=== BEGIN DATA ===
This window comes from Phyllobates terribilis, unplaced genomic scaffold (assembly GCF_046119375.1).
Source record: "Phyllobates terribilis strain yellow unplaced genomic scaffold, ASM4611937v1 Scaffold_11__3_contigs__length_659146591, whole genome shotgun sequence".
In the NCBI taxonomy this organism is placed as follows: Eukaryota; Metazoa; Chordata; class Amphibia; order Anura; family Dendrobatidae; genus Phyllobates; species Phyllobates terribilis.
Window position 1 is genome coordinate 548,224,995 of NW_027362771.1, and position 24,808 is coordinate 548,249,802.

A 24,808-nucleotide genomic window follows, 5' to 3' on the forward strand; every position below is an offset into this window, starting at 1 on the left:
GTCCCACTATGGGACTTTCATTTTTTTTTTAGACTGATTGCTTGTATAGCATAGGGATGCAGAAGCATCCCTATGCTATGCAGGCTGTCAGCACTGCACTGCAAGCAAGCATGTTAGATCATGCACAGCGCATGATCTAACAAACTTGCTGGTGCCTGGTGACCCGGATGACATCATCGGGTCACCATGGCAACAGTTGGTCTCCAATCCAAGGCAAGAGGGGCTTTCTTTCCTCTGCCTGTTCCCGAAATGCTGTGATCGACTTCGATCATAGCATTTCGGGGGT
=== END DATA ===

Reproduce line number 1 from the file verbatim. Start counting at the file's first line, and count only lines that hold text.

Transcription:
This window comes from Phyllobates terribilis, unplaced genomic scaffold (assembly GCF_046119375.1).